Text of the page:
As the vegetable carts are groaning under the weight of the season’s bounty, it does inspire the writer in me. It is a good time to take a good look at all the fresh stuff. I will take you through a few paras on a cousin of cucumber called lauki! What, did you say it is not your favourite vegetable? And what do I have to say so much about it? Well, you don’t know what happens when a chef puts on his thinking cap!
Weight watchers’ friend
Lauki, called doodhi too, is bottle gourd in English, named hence based on its shape like a container. But lauki in our house is considered a versatile vegetable next to potatoes. Potatoes make you feel heavy in the stomach. Lauki has the reverse effect. No wonder, in our daily ‘watch-the-diet’ planning of the menu, lauki takes on various forms.
A Punjabi home would have lauki koftas at least every fortnight. And yes, I am a Punjabi and yes we do have lauki koftas very often. But there is a difference – we steam them whereas most others deep fry. More about this a few paras later. These are then dunked in spicy onion tomato gravy. We make a lot of lauki raita too. It should be thick and chilled with a light sprinkling of red chilli powder and jeera powder. It is also a good accompaniment with any pulao. Alyona makes doodhi thepla and it is fascinating to see how she rolls them out so thinly! We have them straight off the tawa without oil! It is difficult to make doodhi muthia without oil, or any muthia for that matter, but my research on it will continue.
Why is lauki light?
It is suggested that one never eats raw lauki. But the juice of the vegetable is beneficial as it is cooling, calming and a good diuretic and helps to detox in summers. Also it helps to bring down the cholesterol levels. In the range of health juices, lauki juice, with a pinch of salt, wins as it helps give relieve from excessive thirst. So if you have had some fried stuff and feeling too full, top it with a glass of lauki juice. Lauki is 96 % water so light on the stomach.
Make it rich
But can we keep on going without the kadai? I mean deep fried food…especially the thin slices of lauki, sprinkled with salt, red chilli powder, amchur and then coated with besan and fried? These pakore will fascinate your guests. Or dress up the lauki in a mussallam recipe. Requires a lot of rich ingredients like ghee and khoya and cashewnuts but it is a royal Hyderabadi presentation. Or take another variation of lauki: cooked with freshly roasted garam masala and tamarind and a generous amount of freshly scraped coconut. In a simple meal, steamed rice goes well with lauki chana dal especially if the perfect sweet sour punch is added. Another quick thing to make is pressure-cooked lauki with aloo in tomato gravy. This is nice with roti or rice as you wish.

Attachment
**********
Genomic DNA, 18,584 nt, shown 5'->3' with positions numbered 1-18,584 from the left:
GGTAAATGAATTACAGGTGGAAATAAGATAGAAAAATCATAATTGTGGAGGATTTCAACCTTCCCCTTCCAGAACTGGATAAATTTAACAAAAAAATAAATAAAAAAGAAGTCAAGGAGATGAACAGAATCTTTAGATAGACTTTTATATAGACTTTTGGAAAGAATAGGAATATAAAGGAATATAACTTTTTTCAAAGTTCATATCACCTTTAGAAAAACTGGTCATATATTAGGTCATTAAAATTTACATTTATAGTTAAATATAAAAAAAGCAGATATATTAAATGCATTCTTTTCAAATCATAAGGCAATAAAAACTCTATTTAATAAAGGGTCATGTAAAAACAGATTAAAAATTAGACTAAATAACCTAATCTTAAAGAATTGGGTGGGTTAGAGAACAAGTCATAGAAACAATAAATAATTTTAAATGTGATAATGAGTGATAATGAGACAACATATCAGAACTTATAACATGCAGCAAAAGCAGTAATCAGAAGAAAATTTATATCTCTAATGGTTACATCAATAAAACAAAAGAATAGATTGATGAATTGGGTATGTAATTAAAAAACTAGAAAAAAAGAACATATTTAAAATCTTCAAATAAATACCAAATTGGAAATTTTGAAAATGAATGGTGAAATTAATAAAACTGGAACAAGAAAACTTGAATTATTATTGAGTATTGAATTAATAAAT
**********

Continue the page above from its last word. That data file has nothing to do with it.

My promised recipe Steamed Lauki and Palak Kofta
Add a little salt to 250 grams grated lauki and leave it for five minutes.
Squeeze lauki to completely remove excess water.
Blanch and chop two bunches of palak. Squeeze out excess water.
Combine the two with three boiled mashed potatoes, 2-3 chopped green chillies, 1 tablespoon raisins, 3 tablespoons coarse rice powder, ½ teaspoon chaat masala, half teaspoon of ginger paste, half teaspoon of garlic paste, 1 chopped onion and salt to taste in a large bowl.
Divide into twenty equal portions and shape into oval shaped koftas.
Steam them in a steamer for fifteen-twenty minutes. Set aside.
Heat a non-stick pan.
Roast ½ teaspoon ginger paste, 1 teaspoon garlic paste and 1 chopped onion on medium heat for five to six minutes.
Add 1 teaspoon red chilli powder, ¼ teaspoon turmeric powder, ½ teaspoon garam masala powder, 1 teaspoon roasted crushed kasoori methi and two tablespoons of water and cook for a minute.
Add puree of 5-6 tomatoes, 1½ tablespoons honey and salt. Add one cup of water and simmer for ten minutes.
Arrange the steamed koftas in a serving plate, pour the gravy over and serve immediately garnished with chopped coriander leaves.
So as you place these Steamed Palak and Lauki Kofta as Sunday lunch, say well done to yourself as you master the techniques of no oil cooking and prove that lauki is, by no stretch of imagination, a low-key vegetable.
Chef Sanjeev Kapoor is the most celebrated face of Indian cuisine. He is Chef extraordinaire, runs a successful TV Channel FoodFood, hosted Khana Khazana cookery show on television for more than 17 years, author of 150+ best selling cookbooks, restaurateur and winner of several culinary awards. He is living his dream of making Indian cuisine the number one in the world and empowering women through power of cooking to become self sufficient. His recipe portal www.sanjeevkapoor.com is a complete cookery manual with a compendium of more than 10,000 tried & tested recipes, videos, articles, tips & trivia and a wealth of information on the art and craft of cooking in both English and Hindi.